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National Minorities and the European Nation-States System$
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Jennifer Jackson Preece

Print publication date: 1998

Print ISBN-13: 9780198294375

Published to Oxford Scholarship Online: October 2011

DOI: 10.1093/acprof:oso/9780198294375.001.0001

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Minority Rights from Westphalia to Berlin (1648–1878)

Minority Rights from Westphalia to Berlin (1648–1878)

Chapter:
(p.54) (p.55) Chapter 4 Minority Rights from Westphalia to Berlin (1648–1878)
Source:
National Minorities and the European Nation-States System
Author(s):

JENNIFER JACKSON PREECE

Publisher:
Oxford University Press
DOI:10.1093/acprof:oso/9780198294375.003.0004

Far from being a post-Cold War development, international relations that have to do with the position of minorities in Europe possess an identifiable history not only in the twentieth century but from the 1640s onwards. By examining treaties and other elements of international law and diplomacy, this chapter identifies and summarises the most historically significant trends in international minority protection prior to 1919. Minority rights in their earliest political formulation were freedoms of worship bestowed by the sovereign upon nonconformist religious communities in territories newly acquired from another prince. As nationalism slowly replaced religion in determining European loyalties and identities, this initial formulation began to change. Already, in the 1815 Final Act of the Congress of Vienna, minorities were being defined as national groups and the rights granted to them included civil and political liberties as well as religious freedoms. By 1878, this new, national formulation had completely replaced the older, religious formulation of minority rights, and the problem of minorities was linked to the rise of new nation-states.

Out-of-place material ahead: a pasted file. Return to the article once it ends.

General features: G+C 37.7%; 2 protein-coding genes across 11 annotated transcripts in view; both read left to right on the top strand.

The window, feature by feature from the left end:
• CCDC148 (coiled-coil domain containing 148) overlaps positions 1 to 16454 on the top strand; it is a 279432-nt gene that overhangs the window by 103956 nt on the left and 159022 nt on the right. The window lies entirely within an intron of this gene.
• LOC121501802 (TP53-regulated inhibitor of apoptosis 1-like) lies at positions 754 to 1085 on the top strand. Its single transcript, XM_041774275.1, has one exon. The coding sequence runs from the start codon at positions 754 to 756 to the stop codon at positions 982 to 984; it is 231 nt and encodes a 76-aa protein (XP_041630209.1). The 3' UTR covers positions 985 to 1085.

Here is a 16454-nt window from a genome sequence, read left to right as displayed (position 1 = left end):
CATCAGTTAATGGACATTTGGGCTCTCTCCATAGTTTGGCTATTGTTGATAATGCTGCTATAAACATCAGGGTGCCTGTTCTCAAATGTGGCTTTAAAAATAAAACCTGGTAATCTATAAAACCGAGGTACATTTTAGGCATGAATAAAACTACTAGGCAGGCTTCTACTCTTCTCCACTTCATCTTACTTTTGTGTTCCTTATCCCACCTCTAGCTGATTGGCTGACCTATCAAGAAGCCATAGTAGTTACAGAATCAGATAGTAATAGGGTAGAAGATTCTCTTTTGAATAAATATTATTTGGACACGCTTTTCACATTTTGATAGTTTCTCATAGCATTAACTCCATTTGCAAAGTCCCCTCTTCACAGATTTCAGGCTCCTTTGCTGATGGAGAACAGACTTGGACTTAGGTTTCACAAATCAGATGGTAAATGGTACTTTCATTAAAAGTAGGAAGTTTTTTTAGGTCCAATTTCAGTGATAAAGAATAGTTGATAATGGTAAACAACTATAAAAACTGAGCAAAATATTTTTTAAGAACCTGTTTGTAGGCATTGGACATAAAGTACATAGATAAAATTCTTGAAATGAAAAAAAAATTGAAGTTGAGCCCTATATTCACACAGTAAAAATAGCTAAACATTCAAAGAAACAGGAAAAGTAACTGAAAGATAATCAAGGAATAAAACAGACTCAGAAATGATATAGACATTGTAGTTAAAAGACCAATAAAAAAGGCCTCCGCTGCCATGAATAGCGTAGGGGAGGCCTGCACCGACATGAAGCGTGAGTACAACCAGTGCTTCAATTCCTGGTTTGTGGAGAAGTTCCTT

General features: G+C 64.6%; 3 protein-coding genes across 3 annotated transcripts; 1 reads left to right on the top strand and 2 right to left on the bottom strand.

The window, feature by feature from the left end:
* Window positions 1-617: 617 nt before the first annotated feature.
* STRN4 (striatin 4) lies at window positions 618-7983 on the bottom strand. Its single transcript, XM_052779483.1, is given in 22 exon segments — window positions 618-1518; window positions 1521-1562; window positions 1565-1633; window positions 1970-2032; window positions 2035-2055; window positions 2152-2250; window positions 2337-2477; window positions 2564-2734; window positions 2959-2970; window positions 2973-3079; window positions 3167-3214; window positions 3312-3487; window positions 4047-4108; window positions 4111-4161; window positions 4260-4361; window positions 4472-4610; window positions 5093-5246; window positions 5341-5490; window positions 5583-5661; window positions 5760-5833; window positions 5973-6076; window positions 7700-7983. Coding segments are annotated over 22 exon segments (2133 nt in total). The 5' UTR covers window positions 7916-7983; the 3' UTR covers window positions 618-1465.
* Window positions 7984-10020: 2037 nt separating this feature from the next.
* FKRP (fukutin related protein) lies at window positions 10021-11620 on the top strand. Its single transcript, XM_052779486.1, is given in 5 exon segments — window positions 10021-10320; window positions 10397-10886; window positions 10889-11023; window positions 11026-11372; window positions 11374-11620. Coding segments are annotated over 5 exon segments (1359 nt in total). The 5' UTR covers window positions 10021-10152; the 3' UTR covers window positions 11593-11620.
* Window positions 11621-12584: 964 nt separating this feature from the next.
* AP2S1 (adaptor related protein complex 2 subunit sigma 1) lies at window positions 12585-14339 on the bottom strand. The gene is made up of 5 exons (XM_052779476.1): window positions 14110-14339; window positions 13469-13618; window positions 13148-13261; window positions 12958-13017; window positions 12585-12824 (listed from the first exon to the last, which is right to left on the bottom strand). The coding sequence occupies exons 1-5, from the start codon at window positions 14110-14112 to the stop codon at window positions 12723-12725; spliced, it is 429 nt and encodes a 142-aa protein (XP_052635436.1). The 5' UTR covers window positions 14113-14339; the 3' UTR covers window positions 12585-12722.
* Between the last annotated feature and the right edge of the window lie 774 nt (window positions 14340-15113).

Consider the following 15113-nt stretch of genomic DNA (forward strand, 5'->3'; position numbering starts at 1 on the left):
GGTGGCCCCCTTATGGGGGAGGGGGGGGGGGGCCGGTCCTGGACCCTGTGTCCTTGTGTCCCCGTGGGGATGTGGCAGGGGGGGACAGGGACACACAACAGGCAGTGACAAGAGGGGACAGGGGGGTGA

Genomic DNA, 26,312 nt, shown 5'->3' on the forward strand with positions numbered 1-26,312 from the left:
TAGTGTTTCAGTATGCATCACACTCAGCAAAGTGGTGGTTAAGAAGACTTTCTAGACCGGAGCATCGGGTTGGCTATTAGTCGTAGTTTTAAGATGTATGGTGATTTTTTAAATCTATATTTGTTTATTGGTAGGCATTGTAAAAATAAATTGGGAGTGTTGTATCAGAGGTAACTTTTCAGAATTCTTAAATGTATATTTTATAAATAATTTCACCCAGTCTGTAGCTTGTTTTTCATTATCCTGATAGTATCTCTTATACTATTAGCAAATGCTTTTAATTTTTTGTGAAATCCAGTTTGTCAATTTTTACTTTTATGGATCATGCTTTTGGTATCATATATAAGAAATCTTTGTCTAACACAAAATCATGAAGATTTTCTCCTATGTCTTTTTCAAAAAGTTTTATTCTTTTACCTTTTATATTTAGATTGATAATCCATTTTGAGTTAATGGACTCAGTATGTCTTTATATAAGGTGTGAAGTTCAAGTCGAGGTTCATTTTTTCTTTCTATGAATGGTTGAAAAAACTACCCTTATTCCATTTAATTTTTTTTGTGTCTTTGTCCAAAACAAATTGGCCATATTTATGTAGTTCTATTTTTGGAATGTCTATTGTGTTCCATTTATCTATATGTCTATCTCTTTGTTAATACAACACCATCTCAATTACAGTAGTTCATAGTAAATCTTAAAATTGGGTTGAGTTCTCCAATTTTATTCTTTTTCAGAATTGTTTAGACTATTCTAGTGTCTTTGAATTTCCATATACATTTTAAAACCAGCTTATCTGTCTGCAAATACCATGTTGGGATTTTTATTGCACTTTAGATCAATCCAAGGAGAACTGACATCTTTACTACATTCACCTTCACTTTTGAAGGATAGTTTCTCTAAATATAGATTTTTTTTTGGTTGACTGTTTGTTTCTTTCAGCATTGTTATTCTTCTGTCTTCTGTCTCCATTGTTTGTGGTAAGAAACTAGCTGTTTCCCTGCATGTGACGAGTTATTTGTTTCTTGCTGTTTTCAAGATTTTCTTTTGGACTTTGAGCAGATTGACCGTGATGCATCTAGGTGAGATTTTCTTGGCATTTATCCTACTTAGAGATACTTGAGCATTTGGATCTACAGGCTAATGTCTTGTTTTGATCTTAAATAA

Keywords:   minority rights, international relations, Congress of Westphalia, Congress of Vienna, Congress of Berlin, nation-states, Europe, minority protection, religion, minorities

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